To say the Weimar constitution and the failure of political parties caused, solely the failure of Weimar would naive and overly simplistic; It is however true the Weimar constitution, contained within the Trojan horses of proportional representation and Article 48. On the surface it seemed these notions seemed to add stability and longevity to a new Germany state. How far from the truth this thoughts would turn out to be. Instead these fundamental sections of the constitution served to destabilize and undermine, the democracy in it’s infancy not support it. They caused democracy to fail and people to seek more forceful and authoritarian leadership, leadership promised by fringe political parties. The ultimate result of this was the 1933-enabling act in which Hitler took total control of Germany, after winning the election 1932.
What were the main features of the Weimar constitution, and to what extent was it democratic?

The Weimar Republic was developed in accordance with the Treaty of Versailles following the Armistice of 1918. Germany having suffered great losses in the Great War blamed much of their miserable predicament on their new government (known later as the 'November Criminals') as they saw them as the ones that had signed the treaty and admitted defeat. The constitution attempted to bring democracy to Germany and according to William Shirer was the "most liberal and democratic document of its kind the twentieth century had ever seen."  Why then, were the years under Weimar Germany so politically controversial and deeply unstable, leading to the rise of Hitler? The historian Richard J. Evans remarked that "It's more problematical provision might not have mattered so much had the circumstances been different." Indeed, the orthodox view of Weimar Germany sees it as a time period full of struggle, assassinations and political instability. This orthodox view is orthodox for a reason. Knowing that ironically this democracy led to the rise of a dictator who arguably caused one of the most horrific wars in history it is easy to pinpoint elements of the Weimar Republic and it's legislation that were negative. But despite its collapse, I believe Weimar Germany was a brave attempt at creating a constitution that was not only concerned with building a viable democratic political structure but also one that sought to establish revolutionary social and economic rights - a complex document aiming to make way for the basis of modern parliamentary democracy. Therefore the document itself represented clear democratic features, but the enactment of these features in this time period could not maintain democracy and led to one of the most politically confused eras of German history.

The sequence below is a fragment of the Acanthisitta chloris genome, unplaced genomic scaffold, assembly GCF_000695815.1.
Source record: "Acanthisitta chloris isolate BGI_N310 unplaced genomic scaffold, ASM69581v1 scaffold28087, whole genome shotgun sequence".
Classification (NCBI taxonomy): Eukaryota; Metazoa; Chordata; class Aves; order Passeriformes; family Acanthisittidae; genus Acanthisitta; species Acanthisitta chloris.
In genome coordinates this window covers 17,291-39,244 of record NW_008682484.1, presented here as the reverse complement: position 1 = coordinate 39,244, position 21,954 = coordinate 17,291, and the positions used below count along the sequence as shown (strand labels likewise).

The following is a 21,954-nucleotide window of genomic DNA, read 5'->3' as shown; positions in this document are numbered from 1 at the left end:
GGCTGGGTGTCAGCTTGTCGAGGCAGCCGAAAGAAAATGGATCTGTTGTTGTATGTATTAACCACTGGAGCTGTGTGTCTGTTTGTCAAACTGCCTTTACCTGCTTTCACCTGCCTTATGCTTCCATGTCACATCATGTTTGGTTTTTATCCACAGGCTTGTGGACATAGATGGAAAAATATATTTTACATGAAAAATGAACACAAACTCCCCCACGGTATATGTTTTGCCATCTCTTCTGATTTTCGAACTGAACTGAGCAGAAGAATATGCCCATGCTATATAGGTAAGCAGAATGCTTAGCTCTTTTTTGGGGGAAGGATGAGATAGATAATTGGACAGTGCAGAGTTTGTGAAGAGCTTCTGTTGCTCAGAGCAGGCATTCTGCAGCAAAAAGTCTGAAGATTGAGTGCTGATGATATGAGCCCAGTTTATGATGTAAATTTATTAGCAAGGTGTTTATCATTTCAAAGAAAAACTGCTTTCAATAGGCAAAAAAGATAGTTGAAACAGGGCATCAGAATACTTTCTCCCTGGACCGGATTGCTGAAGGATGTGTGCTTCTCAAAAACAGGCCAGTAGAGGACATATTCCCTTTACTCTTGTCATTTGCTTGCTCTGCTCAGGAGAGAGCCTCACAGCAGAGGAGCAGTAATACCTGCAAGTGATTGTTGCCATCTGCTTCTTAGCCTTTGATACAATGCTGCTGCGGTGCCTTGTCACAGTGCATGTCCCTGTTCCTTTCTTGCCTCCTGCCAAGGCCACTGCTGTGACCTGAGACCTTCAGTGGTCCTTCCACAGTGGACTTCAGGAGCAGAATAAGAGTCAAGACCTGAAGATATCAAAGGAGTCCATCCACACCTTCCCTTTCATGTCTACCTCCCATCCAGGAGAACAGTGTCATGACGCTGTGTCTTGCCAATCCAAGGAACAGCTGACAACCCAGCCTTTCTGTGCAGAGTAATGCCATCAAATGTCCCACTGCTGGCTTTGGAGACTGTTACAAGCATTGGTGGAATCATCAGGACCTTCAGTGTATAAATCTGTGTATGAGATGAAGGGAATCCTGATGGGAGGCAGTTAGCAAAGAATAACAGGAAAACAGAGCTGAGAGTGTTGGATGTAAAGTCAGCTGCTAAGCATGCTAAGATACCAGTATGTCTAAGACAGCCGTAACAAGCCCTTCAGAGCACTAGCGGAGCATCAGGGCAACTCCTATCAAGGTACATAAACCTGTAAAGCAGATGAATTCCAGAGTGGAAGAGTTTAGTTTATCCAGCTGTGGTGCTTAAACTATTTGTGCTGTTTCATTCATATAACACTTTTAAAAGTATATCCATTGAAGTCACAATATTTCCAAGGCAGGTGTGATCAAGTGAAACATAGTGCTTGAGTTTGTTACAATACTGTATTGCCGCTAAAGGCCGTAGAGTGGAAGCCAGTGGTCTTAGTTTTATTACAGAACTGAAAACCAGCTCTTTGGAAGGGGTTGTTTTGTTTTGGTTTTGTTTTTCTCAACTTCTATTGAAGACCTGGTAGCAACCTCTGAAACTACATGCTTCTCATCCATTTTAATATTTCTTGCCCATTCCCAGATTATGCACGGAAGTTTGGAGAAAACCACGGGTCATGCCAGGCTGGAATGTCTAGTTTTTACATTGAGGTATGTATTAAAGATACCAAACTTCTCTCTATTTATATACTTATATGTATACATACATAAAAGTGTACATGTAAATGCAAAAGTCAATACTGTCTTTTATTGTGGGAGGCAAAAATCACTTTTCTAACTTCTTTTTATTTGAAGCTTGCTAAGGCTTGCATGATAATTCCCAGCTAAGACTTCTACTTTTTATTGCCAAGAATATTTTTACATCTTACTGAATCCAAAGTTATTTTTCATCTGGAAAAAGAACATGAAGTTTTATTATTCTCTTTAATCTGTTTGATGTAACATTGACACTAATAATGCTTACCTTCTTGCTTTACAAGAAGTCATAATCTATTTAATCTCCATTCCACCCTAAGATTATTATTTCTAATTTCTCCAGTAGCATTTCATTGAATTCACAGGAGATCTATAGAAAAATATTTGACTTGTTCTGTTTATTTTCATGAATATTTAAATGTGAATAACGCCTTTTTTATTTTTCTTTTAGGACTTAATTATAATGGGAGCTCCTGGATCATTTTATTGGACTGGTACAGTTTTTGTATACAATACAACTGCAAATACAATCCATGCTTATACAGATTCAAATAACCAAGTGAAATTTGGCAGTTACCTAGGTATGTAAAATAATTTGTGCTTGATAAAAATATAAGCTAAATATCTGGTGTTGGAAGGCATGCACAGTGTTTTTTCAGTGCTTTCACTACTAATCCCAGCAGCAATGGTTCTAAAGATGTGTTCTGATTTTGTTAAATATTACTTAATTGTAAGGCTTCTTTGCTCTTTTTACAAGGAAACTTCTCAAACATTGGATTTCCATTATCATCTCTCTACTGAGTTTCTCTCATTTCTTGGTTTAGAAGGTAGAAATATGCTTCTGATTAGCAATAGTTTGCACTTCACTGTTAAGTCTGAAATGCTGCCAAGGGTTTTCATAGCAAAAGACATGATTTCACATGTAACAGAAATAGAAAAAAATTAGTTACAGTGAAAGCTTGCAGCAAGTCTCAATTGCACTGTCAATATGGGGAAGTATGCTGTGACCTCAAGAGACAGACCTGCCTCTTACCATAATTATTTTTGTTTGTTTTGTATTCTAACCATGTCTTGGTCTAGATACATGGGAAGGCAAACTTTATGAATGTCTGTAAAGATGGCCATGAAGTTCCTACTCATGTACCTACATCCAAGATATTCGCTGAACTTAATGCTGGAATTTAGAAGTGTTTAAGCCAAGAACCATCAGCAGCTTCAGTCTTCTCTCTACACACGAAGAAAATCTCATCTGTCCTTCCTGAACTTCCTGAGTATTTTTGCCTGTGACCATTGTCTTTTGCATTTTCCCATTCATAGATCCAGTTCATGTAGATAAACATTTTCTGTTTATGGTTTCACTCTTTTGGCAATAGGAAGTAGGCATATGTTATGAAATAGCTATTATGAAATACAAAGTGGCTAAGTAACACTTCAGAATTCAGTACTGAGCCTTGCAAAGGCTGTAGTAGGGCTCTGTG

Perhaps the most significant element of the constitution that proves without a doubt that Weimar Germany was a democracy is the system of election - proportional representation. Article 20 states that "The Reichstag is composed by the representatives elected by the German people." To think in mathematical terms, this is the most democratic system that could be put in place - the number of votes a party received corresponded directly to the number of seats that party held in government. Unlike other democratic systems in place the German election process also included all men and women over the age of 20 making Germany one of the first countries in Europe to allow women to vote. This alone is surely enough to convince one of the sophistication the constitution demonstrated. The country, divided into 35 electoral areas, voted, and a party was ensured one seat for every 60,000 people that voted them there. Furthermore, the parliament was given power over the army and was to be re-elected every four years. Evidently in writing this is a magnificent document. However the components of the constitution being democratic does not necessarily that it worked flawlessly. The ideology encountered terrible problems. First the wide spectrum of political parties such as the right-winged DVP, to the Zentrum Partei, to the left-winged KPD had such conflicting principles, and had left Germany so divided that no single party was able to secure 50% of the vote. As a result coalition governments were rife, decisions were not made easily, government upon government was overturned and there was deep political instability. There was a total of twenty different coalitions with the longest government maintaining control for a mere two years. Once again in practise the document was the epitome of democracy, but in reality it fell into a political stew pot of flavours and poisons.